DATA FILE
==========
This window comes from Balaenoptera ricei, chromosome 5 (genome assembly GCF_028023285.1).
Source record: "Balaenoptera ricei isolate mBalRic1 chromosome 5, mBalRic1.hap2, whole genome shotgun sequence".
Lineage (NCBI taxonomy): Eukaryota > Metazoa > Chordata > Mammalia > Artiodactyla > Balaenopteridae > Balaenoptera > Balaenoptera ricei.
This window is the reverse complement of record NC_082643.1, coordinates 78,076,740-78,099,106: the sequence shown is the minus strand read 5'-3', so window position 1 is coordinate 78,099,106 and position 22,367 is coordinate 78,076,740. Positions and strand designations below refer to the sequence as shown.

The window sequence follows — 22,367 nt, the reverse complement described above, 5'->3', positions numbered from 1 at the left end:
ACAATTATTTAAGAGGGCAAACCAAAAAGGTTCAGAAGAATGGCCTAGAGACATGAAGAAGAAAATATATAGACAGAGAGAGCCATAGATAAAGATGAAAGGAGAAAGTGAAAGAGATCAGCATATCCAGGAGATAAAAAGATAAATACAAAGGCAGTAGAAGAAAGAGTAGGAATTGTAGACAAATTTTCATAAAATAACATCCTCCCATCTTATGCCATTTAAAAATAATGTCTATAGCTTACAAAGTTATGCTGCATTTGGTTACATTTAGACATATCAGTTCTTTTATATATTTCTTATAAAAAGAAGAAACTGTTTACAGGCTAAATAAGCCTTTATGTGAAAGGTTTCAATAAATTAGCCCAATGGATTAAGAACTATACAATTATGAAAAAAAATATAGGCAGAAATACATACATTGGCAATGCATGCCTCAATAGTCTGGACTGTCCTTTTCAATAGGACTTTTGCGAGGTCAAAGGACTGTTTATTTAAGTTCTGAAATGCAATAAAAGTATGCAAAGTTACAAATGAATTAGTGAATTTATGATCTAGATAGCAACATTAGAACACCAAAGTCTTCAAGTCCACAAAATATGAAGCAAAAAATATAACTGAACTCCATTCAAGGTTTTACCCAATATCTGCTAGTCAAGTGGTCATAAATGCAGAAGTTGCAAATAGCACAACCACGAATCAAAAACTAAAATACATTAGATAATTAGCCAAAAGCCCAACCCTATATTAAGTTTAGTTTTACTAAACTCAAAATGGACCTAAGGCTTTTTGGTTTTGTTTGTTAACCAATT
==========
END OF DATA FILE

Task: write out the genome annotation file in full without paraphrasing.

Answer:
This window comes from Balaenoptera ricei, chromosome 5 (genome assembly GCF_028023285.1).
Source record: "Balaenoptera ricei isolate mBalRic1 chromosome 5, mBalRic1.hap2, whole genome shotgun sequence".
Lineage (NCBI taxonomy): Eukaryota > Metazoa > Chordata > Mammalia > Artiodactyla > Balaenopteridae > Balaenoptera > Balaenoptera ricei.
This window is the reverse complement of record NC_082643.1, coordinates 78,076,740-78,099,106: the sequence shown is the minus strand read 5'-3', so window position 1 is coordinate 78,099,106 and position 22,367 is coordinate 78,076,740. Positions and strand designations below refer to the sequence as shown.

The window sequence follows — 22,367 nt, the reverse complement described above, 5'->3', positions numbered from 1 at the left end:
ACAATTATTTAAGAGGGCAAACCAAAAAGGTTCAGAAGAATGGCCTAGAGACATGAAGAAGAAAATATATAGACAGAGAGAGCCATAGATAAAGATGAAAGGAGAAAGTGAAAGAGATCAGCATATCCAGGAGATAAAAAGATAAATACAAAGGCAGTAGAAGAAAGAGTAGGAATTGTAGACAAATTTTCATAAAATAACATCCTCCCATCTTATGCCATTTAAAAATAATGTCTATAGCTTACAAAGTTATGCTGCATTTGGTTACATTTAGACATATCAGTTCTTTTATATATTTCTTATAAAAAGAAGAAACTGTTTACAGGCTAAATAAGCCTTTATGTGAAAGGTTTCAATAAATTAGCCCAATGGATTAAGAACTATACAATTATGAAAAAAAATATAGGCAGAAATACATACATTGGCAATGCATGCCTCAATAGTCTGGACTGTCCTTTTCAATAGGACTTTTGCGAGGTCAAAGGACTGTTTATTTAAGTTCTGAAATGCAATAAAAGTATGCAAAGTTACAAATGAATTAGTGAATTTATGATCTAGATAGCAACATTAGAACACCAAAGTCTTCAAGTCCACAAAATATGAAGCAAAAAATATAACTGAACTCCATTCAAGGTTTTACCCAATATCTGCTAGTCAAGTGGTCATAAATGCAGAAGTTGCAAATAGCACAACCACGAATCAAAAACTAAAATACATTAGATAATTAGCCAAAAGCCCAACCCTATATTAAGTTTAGTTTTACTAAACTCAAAATGGACCTAAGGCTTTTTGGTTTTGTTTGTTAACCAATT